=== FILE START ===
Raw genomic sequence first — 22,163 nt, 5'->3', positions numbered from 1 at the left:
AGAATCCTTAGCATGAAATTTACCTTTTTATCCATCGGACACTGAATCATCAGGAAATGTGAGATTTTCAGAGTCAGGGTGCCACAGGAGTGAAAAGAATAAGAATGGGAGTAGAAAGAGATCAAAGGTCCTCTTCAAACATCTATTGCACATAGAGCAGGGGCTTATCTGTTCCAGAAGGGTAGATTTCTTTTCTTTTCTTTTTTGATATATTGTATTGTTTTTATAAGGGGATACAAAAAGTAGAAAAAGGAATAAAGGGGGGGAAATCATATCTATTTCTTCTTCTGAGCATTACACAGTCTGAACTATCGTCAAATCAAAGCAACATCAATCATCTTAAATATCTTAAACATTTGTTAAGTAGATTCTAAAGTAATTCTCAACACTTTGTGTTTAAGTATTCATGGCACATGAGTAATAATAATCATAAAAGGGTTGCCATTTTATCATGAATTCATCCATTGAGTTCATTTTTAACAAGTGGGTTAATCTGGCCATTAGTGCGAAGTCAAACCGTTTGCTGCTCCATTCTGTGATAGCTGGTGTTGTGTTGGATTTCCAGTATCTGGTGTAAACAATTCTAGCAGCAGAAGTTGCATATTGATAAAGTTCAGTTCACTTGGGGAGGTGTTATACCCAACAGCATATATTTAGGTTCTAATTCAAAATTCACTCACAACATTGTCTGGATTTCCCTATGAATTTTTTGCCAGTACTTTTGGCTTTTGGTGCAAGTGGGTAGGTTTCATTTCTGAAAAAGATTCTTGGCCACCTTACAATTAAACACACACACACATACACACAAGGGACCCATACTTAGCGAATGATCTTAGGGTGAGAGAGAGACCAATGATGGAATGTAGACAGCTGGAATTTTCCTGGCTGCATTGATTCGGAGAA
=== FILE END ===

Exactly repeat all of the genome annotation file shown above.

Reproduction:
Raw genomic sequence first — 22,163 nt, 5'->3', positions numbered from 1 at the left:
AGAATCCTTAGCATGAAATTTACCTTTTTATCCATCGGACACTGAATCATCAGGAAATGTGAGATTTTCAGAGTCAGGGTGCCACAGGAGTGAAAAGAATAAGAATGGGAGTAGAAAGAGATCAAAGGTCCTCTTCAAACATCTATTGCACATAGAGCAGGGGCTTATCTGTTCCAGAAGGGTAGATTTCTTTTCTTTTCTTTTTTGATATATTGTATTGTTTTTATAAGGGGATACAAAAAGTAGAAAAAGGAATAAAGGGGGGGAAATCATATCTATTTCTTCTTCTGAGCATTACACAGTCTGAACTATCGTCAAATCAAAGCAACATCAATCATCTTAAATATCTTAAACATTTGTTAAGTAGATTCTAAAGTAATTCTCAACACTTTGTGTTTAAGTATTCATGGCACATGAGTAATAATAATCATAAAAGGGTTGCCATTTTATCATGAATTCATCCATTGAGTTCATTTTTAACAAGTGGGTTAATCTGGCCATTAGTGCGAAGTCAAACCGTTTGCTGCTCCATTCTGTGATAGCTGGTGTTGTGTTGGATTTCCAGTATCTGGTGTAAACAATTCTAGCAGCAGAAGTTGCATATTGATAAAGTTCAGTTCACTTGGGGAGGTGTTATACCCAACAGCATATATTTAGGTTCTAATTCAAAATTCACTCACAACATTGTCTGGATTTCCCTATGAATTTTTTGCCAGTACTTTTGGCTTTTGGTGCAAGTGGGTAGGTTTCATTTCTGAAAAAGATTCTTGGCCACCTTACAATTAAACACACACACACATACACACAAGGGACCCATACTTAGCGAATGATCTTAGGGTGAGAGAGAGACCAATGATGGAATGTAGACAGCTGGAATTTTCCTGGCTGCATTGATTCGGAGAA